Asian export crisis hits vulnerable groups

By Marwaan Macan-Markar

Asia’s developing countries face a bumpy ride in the year ahead as a slowing United States economy and a weakening of the dollar will hit the flow of exports to that western giant, warn economists from a regional U.N. body.  Thailand and the Philippines were two countries singled out by the economists for already feeling the cost of this emerging economic scenario. Thailand saw a decline in export growth in August last year — a 17.3 percent drop compared to the previous August — and the Philippines saw a 4.6 percent drop in exports in September last year from the previous September.

The sectors most affected in that 2007 slide in Thailand were garments, furniture and rubber, added the economists from the Economic and Social Commission for Asia and the Pacific (ESCAP). The sectors hit in the Philippines ranged from textiles and furniture to agricultural ones, such as banana and pineapple.

Currently, 15 percent of exports from Asia and the Pacific goes to the U.S. market, while 16 percent exports feed the demand from the European Union. The U.S. economy is expected to slow down from 2.9 percent to two percent growth. In addition, a weakening U.S. dollar and strengthening regional currencies have made exports from Asia more expensive to U.S. buyers.

The worst affected would be countries that depend on exports built around labour intensive products, a low-technology manufacturing industry and the agriculture sector, says Ravi Ratnayake, chief economist of the Bangkok-based ESCAP.

Consequently, governments in the region should invest in programmes to help the poor and the economically marginalised, since they would be the ‘’hardest hit” if the economic climate worsens, he added. ‘’It is important for governments to think about some social-safety net in the event of a crisis to protect the vulnerable groups.”

According to the International Labour Organisation (ILO), such vulnerable groups are part of the informal working sector, which, in 2007, accounted for 60 percent of the region’s labour force. Over a decade ago, when the financial crisis hit the region in 1997, some 66 percent of the labour force belonged to the informal sector.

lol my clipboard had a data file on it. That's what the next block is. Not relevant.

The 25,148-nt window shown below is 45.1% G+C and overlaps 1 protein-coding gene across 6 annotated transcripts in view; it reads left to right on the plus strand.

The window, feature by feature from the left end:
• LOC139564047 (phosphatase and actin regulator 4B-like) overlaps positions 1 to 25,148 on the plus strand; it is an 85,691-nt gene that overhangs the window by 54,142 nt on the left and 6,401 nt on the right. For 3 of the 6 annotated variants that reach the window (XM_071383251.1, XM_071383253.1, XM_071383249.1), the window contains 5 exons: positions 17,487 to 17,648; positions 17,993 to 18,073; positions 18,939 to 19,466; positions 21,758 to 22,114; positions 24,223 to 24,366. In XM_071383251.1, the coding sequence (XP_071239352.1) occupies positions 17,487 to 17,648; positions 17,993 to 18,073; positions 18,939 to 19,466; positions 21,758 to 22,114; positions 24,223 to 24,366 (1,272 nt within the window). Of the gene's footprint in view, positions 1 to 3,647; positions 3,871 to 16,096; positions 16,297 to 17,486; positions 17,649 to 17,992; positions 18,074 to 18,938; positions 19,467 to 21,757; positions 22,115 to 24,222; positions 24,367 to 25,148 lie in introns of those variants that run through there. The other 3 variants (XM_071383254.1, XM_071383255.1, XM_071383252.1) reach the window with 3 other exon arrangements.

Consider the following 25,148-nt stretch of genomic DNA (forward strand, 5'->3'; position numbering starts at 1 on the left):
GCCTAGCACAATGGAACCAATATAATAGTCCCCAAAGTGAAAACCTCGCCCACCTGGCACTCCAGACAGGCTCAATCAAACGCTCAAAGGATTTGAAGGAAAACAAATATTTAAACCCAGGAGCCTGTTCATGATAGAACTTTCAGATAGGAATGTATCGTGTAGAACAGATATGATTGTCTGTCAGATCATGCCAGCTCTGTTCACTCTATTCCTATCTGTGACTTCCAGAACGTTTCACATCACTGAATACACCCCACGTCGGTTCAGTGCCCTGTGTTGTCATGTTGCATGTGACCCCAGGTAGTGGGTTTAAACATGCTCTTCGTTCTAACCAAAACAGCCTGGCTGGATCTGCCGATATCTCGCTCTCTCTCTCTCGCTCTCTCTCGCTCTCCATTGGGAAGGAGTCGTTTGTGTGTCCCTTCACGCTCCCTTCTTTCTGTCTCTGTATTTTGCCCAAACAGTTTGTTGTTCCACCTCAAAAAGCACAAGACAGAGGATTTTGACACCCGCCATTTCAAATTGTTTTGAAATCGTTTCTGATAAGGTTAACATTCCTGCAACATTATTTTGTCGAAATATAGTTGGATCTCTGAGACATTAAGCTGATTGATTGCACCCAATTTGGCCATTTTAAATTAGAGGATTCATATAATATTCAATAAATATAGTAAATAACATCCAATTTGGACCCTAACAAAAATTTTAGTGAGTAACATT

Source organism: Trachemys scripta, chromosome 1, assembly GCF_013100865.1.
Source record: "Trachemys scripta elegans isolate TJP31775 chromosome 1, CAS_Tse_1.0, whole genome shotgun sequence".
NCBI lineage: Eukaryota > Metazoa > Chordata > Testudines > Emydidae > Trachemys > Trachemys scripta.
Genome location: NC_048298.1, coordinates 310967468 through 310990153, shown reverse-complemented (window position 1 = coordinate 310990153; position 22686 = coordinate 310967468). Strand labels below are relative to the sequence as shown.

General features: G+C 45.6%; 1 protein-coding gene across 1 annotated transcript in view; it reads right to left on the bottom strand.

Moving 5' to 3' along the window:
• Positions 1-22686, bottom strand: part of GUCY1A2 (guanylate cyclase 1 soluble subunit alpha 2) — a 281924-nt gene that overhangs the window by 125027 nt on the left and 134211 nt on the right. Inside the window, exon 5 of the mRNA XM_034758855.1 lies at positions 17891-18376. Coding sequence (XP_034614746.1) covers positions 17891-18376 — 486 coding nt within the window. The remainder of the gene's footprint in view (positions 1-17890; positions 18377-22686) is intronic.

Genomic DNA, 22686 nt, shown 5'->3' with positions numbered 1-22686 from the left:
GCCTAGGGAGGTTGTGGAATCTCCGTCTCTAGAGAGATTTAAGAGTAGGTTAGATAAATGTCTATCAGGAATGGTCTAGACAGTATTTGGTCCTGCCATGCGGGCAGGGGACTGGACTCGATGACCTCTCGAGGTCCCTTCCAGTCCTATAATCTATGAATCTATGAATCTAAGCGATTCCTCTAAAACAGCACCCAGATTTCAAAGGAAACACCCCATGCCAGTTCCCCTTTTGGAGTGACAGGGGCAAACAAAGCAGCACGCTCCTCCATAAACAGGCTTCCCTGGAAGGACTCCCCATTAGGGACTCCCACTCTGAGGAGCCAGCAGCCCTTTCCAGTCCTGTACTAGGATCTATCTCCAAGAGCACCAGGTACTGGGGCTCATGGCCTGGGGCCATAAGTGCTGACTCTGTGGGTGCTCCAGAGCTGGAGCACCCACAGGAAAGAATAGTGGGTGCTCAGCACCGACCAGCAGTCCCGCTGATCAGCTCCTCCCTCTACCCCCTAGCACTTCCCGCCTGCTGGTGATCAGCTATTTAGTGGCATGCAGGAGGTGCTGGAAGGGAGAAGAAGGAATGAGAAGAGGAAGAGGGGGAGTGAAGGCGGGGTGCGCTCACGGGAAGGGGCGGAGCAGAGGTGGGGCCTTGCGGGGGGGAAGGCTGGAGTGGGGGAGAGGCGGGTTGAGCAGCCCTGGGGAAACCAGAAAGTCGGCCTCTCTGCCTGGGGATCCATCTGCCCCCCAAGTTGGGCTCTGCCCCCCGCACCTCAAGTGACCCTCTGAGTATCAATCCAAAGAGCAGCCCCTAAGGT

‘’There has been progress made in the region to extend social protection for workers in the formal sector since the crisis, but we have not seen this in the informal sector,” Steven Kapsos, a labour economist at the ILO’s Asia-Pacific regional office in Bangkok, told IPS. ‘’Many of them work in the agriculture sector.”

The ILO estimates that there are nearly 900 million people across the region who fall into this vulnerable group, earning less than two U.S. dollars a day. But in 1997, the figure was much higher, accounting for about two-thirds of the labour force.

The only Asian country expected to withstand a dip in the global economy is India, says Ratnayake. The South Asian giant will be aided by the investments in its expanding manufacturing and service sector and ‘’more domestic demand.”

ESCAP’s note of caution, however, was balanced with an upbeat view that the broader outlook for 2008 would be robust, ‘’with developing economies projected to grow by 7.8 percent.” Yet that figure is lesser than the ‘’impressive” 8.2 percent growth rate the region achieved last year, revealed the U.N. body in an annual economic report for the region released this week.

As in previous years, India and China were credited for boosting the region’s economic health, with additional contributions from the ‘’energy-exporting countries of Central Asia, in particular the Russian Federation,” added the report, ‘Key Economic Developments and Prospects in the Asia-Pacific Region 2008′.

‘’Together, China, India and the Russian Federation accounted for more than two thirds of the growth of developing economies in Asia and the Pacific,” it stated. ‘’At the same time, the region’s developed economies grew at 2.2 percent in 2007, unchanged from the previous year.”

According to ESCAP, China’s growth continued to remain in the double figures, 11.5 percent in 2007, while India continued to register nine percent growth for the third consecutive year. Other countries that showed robust economic signs last year were Turkmenistan, with 10 percent growth, Uzbekistan, 9.1 percent growth, Kazakhstan, nine percent growth, and Vietnam, 8.3 percent growth.

The Japanese economy, the strongest in the region, has begun to show signs of slowing down, states ESCAP, consequently dampening hopes by the developing economies to turn to it as the U.S. economy weakens. ‘’Japan has yet to fulfil the expectations of becoming an alternative growth engine for the region to counteract the slowdown of the United Sates economy,” notes the ESCAP report.

A viable option for the region’s economies is to reduce their dependency on the U.S. market and turn to regional markets, Shamika Sirimanne, an ESCAP economist, told IPS. ‘’Asia’s developing economies must tap the markets catering to the emerging middle classes in places like China and India.”

ESCAP’s concerns about the uncertain economic climate Asian countries face in 2008 are not misplaced. On Tuesday, the World Bank also struck a cautionary note during its release of a report of the global economy. ‘’A weaker U.S. dollar, the spectre of an American recession and rising financial volatility could cast a shadow over (a) soft landing scenario for the global economy,” stated the report, ‘Global Economic Prospects 2008′.

The Washington D.C.-based financial institution predicted that the global economy would register 3.3 percent growth in 2008, down from 3.6 percent in 2007 and 3.9 percent in 2006. That was due ‘’largely to weaker growth in high-income countries.”   (IPS)

links: ILO Asia and Pacific office

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